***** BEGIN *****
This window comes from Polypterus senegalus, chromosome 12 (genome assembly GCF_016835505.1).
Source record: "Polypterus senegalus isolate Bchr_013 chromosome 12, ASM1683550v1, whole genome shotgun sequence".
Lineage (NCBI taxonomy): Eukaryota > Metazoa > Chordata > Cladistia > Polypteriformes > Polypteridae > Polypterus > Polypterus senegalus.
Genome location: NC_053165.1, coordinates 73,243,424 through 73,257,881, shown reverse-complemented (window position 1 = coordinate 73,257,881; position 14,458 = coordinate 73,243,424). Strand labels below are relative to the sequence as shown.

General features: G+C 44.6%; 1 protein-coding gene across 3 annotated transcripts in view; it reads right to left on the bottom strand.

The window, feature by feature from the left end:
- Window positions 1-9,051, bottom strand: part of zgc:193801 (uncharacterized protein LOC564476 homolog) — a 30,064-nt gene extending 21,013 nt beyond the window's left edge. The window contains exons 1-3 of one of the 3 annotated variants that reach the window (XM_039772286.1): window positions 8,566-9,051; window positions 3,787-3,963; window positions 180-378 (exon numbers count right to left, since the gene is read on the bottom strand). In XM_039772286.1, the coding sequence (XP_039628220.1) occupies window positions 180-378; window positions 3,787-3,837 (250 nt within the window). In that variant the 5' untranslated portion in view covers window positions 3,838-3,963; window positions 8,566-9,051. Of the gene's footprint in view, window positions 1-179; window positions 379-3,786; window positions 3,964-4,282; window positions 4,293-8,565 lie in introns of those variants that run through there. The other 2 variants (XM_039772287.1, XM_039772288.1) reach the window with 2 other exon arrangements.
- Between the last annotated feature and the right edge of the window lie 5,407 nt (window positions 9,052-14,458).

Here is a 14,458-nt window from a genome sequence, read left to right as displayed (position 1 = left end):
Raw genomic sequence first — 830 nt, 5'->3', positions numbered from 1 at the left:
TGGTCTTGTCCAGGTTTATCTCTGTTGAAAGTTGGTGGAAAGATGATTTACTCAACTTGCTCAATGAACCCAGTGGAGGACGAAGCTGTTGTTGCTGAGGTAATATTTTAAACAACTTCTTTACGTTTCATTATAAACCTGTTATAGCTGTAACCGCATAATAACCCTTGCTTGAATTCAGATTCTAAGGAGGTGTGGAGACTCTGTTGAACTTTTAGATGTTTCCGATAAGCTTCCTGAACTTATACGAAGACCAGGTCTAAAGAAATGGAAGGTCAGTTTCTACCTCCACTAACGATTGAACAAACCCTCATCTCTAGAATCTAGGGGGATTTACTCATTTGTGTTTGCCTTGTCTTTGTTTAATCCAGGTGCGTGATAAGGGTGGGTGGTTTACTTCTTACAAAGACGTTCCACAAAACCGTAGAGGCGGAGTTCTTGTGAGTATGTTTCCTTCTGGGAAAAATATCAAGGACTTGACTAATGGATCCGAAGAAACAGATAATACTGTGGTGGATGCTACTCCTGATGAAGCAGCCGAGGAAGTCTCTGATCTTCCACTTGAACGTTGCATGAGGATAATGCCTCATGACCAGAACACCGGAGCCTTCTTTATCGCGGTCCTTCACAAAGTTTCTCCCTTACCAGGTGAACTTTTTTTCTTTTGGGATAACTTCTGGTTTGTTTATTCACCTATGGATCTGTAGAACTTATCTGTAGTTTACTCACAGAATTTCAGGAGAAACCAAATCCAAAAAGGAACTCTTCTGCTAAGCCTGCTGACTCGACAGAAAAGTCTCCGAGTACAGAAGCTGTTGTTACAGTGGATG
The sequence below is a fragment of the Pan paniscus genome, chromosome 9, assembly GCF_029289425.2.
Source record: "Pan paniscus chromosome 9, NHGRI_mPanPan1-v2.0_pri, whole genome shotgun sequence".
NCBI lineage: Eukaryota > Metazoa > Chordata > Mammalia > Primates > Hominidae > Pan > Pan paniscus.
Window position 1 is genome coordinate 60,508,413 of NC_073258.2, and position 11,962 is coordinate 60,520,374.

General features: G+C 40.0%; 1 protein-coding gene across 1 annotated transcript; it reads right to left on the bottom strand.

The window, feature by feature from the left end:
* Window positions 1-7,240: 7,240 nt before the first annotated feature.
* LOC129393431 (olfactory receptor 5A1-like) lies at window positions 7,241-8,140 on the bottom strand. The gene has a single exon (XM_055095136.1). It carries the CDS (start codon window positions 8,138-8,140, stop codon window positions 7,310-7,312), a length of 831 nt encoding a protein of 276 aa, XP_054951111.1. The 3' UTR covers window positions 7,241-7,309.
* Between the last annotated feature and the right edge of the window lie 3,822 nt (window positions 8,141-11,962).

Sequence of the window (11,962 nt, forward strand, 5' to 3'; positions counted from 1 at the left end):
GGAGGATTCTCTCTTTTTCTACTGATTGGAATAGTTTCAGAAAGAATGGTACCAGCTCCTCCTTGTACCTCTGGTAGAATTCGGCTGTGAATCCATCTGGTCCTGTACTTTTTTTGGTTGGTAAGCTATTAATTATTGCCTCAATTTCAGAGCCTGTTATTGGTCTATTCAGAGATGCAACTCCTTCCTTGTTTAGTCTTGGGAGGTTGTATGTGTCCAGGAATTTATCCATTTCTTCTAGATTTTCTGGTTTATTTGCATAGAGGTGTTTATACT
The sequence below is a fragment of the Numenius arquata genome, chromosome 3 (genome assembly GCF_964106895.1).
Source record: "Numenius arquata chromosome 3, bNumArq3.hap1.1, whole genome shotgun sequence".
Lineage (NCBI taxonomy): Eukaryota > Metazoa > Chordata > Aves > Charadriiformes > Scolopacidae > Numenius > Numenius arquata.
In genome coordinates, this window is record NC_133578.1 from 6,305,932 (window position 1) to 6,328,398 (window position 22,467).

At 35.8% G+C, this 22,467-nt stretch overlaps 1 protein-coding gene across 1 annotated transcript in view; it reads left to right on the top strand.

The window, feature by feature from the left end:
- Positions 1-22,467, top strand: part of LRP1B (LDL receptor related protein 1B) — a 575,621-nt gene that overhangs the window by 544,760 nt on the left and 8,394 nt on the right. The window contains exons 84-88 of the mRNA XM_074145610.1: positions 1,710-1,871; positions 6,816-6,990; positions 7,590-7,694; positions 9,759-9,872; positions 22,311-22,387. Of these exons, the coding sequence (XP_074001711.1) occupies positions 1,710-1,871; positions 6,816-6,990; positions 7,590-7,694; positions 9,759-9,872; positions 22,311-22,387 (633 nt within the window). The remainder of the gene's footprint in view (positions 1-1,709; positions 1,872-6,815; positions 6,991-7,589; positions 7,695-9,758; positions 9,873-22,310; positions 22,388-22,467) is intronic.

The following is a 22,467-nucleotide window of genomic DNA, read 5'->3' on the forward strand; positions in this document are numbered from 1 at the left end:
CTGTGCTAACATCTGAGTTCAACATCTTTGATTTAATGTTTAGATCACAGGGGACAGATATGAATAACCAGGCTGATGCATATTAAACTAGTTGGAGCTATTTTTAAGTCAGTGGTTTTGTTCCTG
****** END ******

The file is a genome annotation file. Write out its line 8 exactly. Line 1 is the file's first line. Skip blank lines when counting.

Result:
- Between the last annotated feature and the right edge of the window lie 5,407 nt (window positions 9,052-14,458).